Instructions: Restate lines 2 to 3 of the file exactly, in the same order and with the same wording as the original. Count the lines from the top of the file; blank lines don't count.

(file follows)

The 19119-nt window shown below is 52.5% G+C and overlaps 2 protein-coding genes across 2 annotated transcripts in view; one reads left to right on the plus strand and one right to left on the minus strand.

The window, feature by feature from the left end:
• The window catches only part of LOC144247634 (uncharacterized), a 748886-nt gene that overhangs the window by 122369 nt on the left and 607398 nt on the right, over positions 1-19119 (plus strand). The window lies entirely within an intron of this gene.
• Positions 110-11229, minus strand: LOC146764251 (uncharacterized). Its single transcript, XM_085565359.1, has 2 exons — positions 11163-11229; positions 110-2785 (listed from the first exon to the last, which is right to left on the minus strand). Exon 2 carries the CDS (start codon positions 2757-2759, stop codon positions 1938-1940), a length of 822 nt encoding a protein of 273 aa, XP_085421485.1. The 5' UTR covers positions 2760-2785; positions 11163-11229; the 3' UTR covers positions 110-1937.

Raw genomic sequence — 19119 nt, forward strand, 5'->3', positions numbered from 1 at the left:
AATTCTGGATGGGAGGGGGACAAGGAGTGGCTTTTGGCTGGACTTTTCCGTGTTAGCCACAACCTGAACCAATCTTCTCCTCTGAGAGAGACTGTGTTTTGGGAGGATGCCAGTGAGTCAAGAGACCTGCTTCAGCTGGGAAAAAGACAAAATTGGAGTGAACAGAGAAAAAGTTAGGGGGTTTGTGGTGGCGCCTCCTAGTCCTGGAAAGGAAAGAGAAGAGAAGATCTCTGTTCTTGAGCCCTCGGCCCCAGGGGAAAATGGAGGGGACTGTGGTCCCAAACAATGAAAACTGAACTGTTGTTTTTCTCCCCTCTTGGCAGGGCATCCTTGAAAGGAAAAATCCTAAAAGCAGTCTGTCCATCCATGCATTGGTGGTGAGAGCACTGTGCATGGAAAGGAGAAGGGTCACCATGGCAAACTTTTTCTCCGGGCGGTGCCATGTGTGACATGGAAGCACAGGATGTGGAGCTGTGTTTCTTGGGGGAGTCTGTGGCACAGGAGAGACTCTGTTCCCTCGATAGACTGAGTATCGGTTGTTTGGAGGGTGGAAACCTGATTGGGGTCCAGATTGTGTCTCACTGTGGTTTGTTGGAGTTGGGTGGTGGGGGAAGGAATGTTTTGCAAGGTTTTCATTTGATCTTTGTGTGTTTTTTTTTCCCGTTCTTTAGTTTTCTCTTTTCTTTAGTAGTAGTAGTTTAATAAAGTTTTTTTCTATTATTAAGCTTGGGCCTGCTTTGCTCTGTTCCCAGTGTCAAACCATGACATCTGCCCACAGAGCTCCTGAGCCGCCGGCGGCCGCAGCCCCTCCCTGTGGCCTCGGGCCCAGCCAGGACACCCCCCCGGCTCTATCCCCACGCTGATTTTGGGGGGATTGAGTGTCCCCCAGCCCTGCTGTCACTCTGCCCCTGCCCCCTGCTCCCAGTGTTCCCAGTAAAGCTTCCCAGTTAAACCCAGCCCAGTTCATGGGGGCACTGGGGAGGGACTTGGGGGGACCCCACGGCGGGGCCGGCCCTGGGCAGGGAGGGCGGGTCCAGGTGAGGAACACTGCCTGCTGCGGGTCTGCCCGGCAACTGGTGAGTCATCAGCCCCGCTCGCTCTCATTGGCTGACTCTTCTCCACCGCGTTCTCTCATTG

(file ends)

The window, feature by feature from the left end:
• The window catches only part of LOC144247634 (uncharacterized), a 748886-nt gene that overhangs the window by 122369 nt on the left and 607398 nt on the right, over positions 1-19119 (plus strand). The window lies entirely within an intron of this gene.